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Electric Wizard: an interview with guitarist/vocalist Justin Oborn

Electric Wizard

Dopethrone (TMC)

An interview with guitarist/vocalist Justin Oborn
by Brian Varney

Electric Wizard. Allow the name to roll around in your mouth for a couple of minutes. Feeling high yet? If not, you’re doing something wrong.

If you’ve never had the majestic experience that is recorded Electric Wizard, imagine smoking a bunch of dope, drinking a bunch of beer, and listening to Hawkwind’s Space Ritual way, way too slow. It’s slow, heavy and lumbering, and all of the songs go on for about an hour or so. Not really, but that’s the feeling you get. When Electric Wizard are in the house, time stops.

I talked to Justin Oborn, who sings and plays guitar. I must admit that the prospect of talking to the mind behind songs such as “We Hate You” and “Doom-Mantia” had me a bit nervous, but he’s actually quite pleasant and very funny. And, yes, he smokes as much dope as you’d think. But I’m getting ahead of myself... Read on as we talk about the band’s social philosophy and, uh, dope.

Hey man, what’s going on?

Nothing. Just drinking some beer and smoking some dope.

Do you guys really smoke as much dope as your image would suggest?

We can’t live without it. I’ve gotta smoke weed all day or I’ll go fucking mad.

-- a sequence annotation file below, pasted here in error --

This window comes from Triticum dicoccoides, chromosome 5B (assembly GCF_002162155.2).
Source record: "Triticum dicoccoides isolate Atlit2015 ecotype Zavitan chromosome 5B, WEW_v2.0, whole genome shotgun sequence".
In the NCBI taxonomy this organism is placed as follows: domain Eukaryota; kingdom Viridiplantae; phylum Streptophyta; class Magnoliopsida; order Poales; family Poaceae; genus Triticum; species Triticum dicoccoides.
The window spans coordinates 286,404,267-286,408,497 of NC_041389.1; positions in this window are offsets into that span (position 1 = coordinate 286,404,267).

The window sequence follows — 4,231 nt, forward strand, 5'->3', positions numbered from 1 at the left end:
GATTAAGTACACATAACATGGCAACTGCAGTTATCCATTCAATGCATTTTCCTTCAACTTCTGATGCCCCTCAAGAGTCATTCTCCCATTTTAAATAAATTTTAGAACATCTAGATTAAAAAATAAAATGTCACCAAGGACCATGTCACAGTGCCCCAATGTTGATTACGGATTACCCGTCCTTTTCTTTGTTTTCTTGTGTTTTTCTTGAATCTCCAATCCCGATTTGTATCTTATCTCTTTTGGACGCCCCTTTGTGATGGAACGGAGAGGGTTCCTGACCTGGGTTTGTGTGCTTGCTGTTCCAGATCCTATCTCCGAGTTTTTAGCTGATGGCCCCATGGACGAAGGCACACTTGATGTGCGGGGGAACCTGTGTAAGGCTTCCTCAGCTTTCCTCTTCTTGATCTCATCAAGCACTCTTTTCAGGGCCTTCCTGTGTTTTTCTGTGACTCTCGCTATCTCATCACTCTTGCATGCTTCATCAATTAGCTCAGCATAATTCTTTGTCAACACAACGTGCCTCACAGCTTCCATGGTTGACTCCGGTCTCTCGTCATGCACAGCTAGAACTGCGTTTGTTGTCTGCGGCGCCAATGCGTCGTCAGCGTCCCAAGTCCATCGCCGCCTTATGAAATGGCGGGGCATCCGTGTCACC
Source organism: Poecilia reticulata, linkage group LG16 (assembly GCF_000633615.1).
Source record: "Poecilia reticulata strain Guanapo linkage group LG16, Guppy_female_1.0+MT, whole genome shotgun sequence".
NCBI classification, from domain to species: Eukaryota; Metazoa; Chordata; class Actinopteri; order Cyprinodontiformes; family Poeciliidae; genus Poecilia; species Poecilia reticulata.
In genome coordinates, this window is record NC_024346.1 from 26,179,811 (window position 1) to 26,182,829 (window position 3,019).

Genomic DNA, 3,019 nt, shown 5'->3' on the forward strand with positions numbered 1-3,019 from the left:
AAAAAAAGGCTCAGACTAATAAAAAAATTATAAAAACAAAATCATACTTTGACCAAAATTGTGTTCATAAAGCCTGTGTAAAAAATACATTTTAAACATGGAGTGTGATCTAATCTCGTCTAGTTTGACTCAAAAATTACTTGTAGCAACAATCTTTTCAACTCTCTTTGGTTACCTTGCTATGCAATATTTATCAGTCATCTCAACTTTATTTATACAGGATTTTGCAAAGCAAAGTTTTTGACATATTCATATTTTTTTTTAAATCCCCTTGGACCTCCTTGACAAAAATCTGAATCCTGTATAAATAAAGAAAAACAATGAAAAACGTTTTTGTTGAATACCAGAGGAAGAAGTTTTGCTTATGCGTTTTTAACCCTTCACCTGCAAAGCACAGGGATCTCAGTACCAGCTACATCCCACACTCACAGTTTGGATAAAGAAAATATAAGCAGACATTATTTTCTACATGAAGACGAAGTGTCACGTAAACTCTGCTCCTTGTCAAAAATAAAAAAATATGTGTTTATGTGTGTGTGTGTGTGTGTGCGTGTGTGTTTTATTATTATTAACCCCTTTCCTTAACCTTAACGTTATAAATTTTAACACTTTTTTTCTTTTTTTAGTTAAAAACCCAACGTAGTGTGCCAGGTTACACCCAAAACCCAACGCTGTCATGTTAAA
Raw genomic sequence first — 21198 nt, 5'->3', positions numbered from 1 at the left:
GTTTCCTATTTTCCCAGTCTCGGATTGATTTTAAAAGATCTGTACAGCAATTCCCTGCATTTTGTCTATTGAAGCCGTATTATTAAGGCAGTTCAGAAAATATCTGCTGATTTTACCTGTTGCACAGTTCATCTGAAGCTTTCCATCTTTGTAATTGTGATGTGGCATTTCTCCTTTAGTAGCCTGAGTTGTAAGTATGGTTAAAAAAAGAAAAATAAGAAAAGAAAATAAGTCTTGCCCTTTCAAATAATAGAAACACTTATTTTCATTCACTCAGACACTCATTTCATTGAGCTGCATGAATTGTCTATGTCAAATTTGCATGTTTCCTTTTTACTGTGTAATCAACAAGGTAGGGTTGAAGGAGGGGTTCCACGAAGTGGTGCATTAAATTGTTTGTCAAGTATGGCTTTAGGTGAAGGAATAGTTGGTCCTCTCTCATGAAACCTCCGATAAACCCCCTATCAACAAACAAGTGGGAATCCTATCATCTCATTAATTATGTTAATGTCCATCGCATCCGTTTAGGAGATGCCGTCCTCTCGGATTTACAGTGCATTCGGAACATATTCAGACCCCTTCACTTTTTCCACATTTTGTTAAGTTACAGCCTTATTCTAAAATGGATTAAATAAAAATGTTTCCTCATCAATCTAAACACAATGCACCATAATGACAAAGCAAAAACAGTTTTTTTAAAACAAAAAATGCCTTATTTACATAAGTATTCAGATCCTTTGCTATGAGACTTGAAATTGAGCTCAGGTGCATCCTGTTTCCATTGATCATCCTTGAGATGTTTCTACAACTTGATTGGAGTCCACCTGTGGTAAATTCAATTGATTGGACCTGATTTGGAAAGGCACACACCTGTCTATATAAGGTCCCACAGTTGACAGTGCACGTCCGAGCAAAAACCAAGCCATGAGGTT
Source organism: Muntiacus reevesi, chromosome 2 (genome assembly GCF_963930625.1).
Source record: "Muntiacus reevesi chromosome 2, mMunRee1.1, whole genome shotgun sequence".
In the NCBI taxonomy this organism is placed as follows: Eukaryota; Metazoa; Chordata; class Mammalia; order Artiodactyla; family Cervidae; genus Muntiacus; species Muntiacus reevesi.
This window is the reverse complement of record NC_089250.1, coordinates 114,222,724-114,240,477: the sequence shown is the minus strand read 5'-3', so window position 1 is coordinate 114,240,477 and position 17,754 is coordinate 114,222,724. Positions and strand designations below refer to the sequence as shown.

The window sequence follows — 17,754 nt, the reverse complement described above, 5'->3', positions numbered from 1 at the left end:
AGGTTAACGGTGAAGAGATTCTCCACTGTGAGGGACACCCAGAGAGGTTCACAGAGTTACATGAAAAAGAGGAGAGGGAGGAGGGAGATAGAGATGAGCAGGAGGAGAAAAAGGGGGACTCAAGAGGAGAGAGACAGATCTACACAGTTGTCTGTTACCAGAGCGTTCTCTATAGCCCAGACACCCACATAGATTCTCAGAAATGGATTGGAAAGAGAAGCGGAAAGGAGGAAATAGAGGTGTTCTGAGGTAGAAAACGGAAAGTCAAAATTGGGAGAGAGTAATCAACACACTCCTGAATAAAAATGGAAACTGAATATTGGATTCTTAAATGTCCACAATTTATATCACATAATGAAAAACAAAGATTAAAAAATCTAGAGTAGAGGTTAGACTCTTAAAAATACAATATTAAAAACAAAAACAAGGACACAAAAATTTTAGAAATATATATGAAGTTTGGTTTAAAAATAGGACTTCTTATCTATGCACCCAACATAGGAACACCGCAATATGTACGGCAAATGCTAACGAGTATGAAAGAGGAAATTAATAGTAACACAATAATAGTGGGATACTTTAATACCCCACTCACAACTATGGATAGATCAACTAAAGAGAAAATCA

It seems to provide inspiration.

Yeah, it works for us.

How long has Dopethrone been out over there?

It’s been out in England since the middle of October. It was supposed to come out in September, but it got all fucked up.

When was it recorded?

May and June 2000.

Why such a long wait between full-lengths (their second album, Come My Fanatics, came out in 1996)?

Everything that could go wrong, went wrong. It started off with all of us going to court for different reasons. I got arrested for having some pot and Mark (Greening, drums) got arrested for beating up a copper and Tim (Bagshaw, bass) got arrested (pause, sound of massive intake of air) for robbery, so we were all in court for about a year. Then I got ill... I had a problem with my ear and had to have a few operations.

What happened?

One of my eardrums collapsed.

Was it from playing too loud?

Probably. It was at a gig where we were supporting Goatsnake and I was right down front and all of a sudden my eardrum felt really weird. It was pretty harsh. And then I slit the end off my finger, which was fucking arse. And then our drummer broke his collarbone in a fucking bike accident.

How did you cut off the end of your finger?

I was cutting some hardboard, working on some flooring, and I slipped and the knife just slit the end off.

Wow, just like Tony Iommi.

Yeah. We had to tour with Goatsnake the next week, so I figured, what the hell, if Tony Iommi can do it, I can do it. So I stuck it back on.

Have you done any dates for the new album yet?

We’ve played some in England and some in Holland and one in Belgium.

How’s the response been?

It’s been pretty varied. People think we’re too heavy sometimes. It happened in Holland in a couple places. We’re pretty heavy live, pretty aggressive.

It’s pretty extreme stuff. My neighbors might not like it, but I sure do.

Yeah, there’s a lot of sub-bass frequencies to fuck the neighbors up.

How do you guys come up with your stuff? Do you actually sit around and write and arrange the songs, or do you just turn on the tape machine and let it happen?